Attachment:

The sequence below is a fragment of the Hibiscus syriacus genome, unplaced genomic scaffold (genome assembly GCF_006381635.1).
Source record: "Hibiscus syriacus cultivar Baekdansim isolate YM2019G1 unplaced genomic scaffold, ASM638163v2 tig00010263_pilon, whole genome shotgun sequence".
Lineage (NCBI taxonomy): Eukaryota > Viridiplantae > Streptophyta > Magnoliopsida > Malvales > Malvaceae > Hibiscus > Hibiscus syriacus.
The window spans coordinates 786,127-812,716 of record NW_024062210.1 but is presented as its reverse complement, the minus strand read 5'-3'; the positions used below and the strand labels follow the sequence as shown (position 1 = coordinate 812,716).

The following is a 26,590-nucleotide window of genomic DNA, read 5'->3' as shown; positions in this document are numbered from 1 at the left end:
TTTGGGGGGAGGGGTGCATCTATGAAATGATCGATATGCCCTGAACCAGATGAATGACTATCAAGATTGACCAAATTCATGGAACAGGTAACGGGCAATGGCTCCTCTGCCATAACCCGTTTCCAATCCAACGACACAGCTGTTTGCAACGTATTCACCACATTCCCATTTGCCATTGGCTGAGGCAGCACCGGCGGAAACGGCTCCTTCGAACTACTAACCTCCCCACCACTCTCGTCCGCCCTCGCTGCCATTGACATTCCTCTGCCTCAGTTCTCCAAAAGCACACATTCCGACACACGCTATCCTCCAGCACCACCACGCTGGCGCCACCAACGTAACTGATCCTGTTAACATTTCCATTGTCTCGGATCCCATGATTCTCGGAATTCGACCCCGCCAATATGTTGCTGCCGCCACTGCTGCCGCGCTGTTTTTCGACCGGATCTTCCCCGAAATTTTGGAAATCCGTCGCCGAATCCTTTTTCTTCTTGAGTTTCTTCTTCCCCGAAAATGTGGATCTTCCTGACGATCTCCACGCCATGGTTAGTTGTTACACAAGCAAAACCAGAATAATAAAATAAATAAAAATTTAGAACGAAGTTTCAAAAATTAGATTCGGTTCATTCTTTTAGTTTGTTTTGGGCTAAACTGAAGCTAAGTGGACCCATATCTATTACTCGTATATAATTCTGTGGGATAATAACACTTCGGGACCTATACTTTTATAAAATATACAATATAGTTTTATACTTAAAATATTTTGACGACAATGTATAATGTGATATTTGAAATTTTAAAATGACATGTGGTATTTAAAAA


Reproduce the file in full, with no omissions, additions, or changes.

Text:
The sequence below is a fragment of the Hibiscus syriacus genome, unplaced genomic scaffold (genome assembly GCF_006381635.1).
Source record: "Hibiscus syriacus cultivar Baekdansim isolate YM2019G1 unplaced genomic scaffold, ASM638163v2 tig00010263_pilon, whole genome shotgun sequence".
Lineage (NCBI taxonomy): Eukaryota > Viridiplantae > Streptophyta > Magnoliopsida > Malvales > Malvaceae > Hibiscus > Hibiscus syriacus.
The window spans coordinates 786,127-812,716 of record NW_024062210.1 but is presented as its reverse complement, the minus strand read 5'-3'; the positions used below and the strand labels follow the sequence as shown (position 1 = coordinate 812,716).

The following is a 26,590-nucleotide window of genomic DNA, read 5'->3' as shown; positions in this document are numbered from 1 at the left end:
TTTGGGGGGAGGGGTGCATCTATGAAATGATCGATATGCCCTGAACCAGATGAATGACTATCAAGATTGACCAAATTCATGGAACAGGTAACGGGCAATGGCTCCTCTGCCATAACCCGTTTCCAATCCAACGACACAGCTGTTTGCAACGTATTCACCACATTCCCATTTGCCATTGGCTGAGGCAGCACCGGCGGAAACGGCTCCTTCGAACTACTAACCTCCCCACCACTCTCGTCCGCCCTCGCTGCCATTGACATTCCTCTGCCTCAGTTCTCCAAAAGCACACATTCCGACACACGCTATCCTCCAGCACCACCACGCTGGCGCCACCAACGTAACTGATCCTGTTAACATTTCCATTGTCTCGGATCCCATGATTCTCGGAATTCGACCCCGCCAATATGTTGCTGCCGCCACTGCTGCCGCGCTGTTTTTCGACCGGATCTTCCCCGAAATTTTGGAAATCCGTCGCCGAATCCTTTTTCTTCTTGAGTTTCTTCTTCCCCGAAAATGTGGATCTTCCTGACGATCTCCACGCCATGGTTAGTTGTTACACAAGCAAAACCAGAATAATAAAATAAATAAAAATTTAGAACGAAGTTTCAAAAATTAGATTCGGTTCATTCTTTTAGTTTGTTTTGGGCTAAACTGAAGCTAAGTGGACCCATATCTATTACTCGTATATAATTCTGTGGGATAATAACACTTCGGGACCTATACTTTTATAAAATATACAATATAGTTTTATACTTAAAATATTTTGACGACAATGTATAATGTGATATTTGAAATTTTAAAATGACATGTGGTATTTAAAAA